The Tánaiste is right to say we passed the omnibus Bill collectively in this House. In the Seanad, there was support from all Opposition parties to ensure it was passed as quickly as possible. The Tánaiste will know we do not believe that is anywhere near enough or will be enough to ensure, if there is a hard Brexit, businesses, the agrifood sector and exporters will be properly supported.
I am heartened by the Tánaiste's response today that the State would, if necessary, consider borrowing or dipping into the rainy day fund and that, while it might not establish a Brexit stabilisation fund, as many have advocated, it will seek to resource Departments to ensure they can put in place more tangible solutions. That is a welcome statement but it needs to be spelled out. The Opposition needs to hear exactly what the Government is proposing, as do businesses, farmers and exporters because they do not want to hear promises that may or may not materialise. They need to know what exactly the Government is thinking.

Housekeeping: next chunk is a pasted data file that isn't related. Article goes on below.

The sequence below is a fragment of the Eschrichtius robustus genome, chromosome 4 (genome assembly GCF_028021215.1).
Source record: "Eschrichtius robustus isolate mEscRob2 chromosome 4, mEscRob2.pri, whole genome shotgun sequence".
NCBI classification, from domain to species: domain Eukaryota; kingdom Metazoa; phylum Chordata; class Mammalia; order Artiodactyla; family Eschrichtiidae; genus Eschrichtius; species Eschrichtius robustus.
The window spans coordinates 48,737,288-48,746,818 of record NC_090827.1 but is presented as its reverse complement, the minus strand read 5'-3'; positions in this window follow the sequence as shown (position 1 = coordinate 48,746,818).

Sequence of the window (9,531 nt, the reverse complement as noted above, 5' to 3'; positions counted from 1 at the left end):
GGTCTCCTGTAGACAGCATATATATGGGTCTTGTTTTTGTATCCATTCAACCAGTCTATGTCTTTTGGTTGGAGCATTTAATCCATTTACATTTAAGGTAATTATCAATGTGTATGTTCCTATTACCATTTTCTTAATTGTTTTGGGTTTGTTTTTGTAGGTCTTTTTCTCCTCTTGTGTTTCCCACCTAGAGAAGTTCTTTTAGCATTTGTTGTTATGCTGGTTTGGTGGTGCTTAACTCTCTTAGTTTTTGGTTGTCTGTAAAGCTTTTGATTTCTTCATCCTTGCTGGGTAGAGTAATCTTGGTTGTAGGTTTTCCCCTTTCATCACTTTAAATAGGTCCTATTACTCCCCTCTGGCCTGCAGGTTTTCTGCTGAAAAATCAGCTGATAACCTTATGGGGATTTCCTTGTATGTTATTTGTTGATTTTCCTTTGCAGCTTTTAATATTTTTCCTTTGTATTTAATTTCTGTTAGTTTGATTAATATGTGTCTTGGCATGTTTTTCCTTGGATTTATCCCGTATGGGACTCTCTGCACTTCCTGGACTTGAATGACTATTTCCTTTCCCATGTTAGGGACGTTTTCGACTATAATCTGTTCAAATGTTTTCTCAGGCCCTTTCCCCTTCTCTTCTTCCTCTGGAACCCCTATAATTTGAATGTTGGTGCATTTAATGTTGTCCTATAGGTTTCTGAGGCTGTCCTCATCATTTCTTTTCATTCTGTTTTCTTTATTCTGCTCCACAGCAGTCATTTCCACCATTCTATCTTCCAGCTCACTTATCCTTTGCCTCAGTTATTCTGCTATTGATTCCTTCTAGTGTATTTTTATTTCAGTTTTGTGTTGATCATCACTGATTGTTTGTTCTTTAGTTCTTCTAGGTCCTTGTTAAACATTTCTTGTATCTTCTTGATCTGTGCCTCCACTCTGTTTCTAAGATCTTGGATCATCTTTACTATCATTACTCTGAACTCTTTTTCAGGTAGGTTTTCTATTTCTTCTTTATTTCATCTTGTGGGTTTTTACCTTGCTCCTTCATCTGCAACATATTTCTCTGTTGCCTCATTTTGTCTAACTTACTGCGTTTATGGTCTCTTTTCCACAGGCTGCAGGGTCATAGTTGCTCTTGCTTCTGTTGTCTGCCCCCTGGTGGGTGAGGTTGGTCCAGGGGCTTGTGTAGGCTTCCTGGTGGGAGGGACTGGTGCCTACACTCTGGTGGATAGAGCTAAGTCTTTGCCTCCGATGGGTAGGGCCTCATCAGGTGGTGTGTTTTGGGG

Equally, there is a responsibility on the European Union. Everybody accepts, welcomes and commends the position of the European Union in protecting Irish interests in relation to the backstop. However, it had good reason to do that because it was also in its interests. It is in our economic interest that Europe steps up to the plate by supporting vulnerable sectors of the economy that will be exposed. The EU consistently states it will step in and support sectors where there is market distortion. It does so by easing state aid rules and providing financial supports and packages. It needs to do this for Ireland. The EU cannot take a one-size-fits-all approach in terms of providing economic solutions for Brexit that extend right across the European Union. The economic shock or turbulence the Irish economy will feel if there is a hard crash will be unique and will differ from what is felt in Hungary, Poland and various other parts of Europe. That is obvious and demonstrates that we need a bespoke solution from the European Union. This morning, the Tánaiste hinted that the EU was considering supporting the Government's request for the easing of state aid rules and would look favourably at financial supports for the agrifood sector and farmers, among others. Again, however, we have not seen action.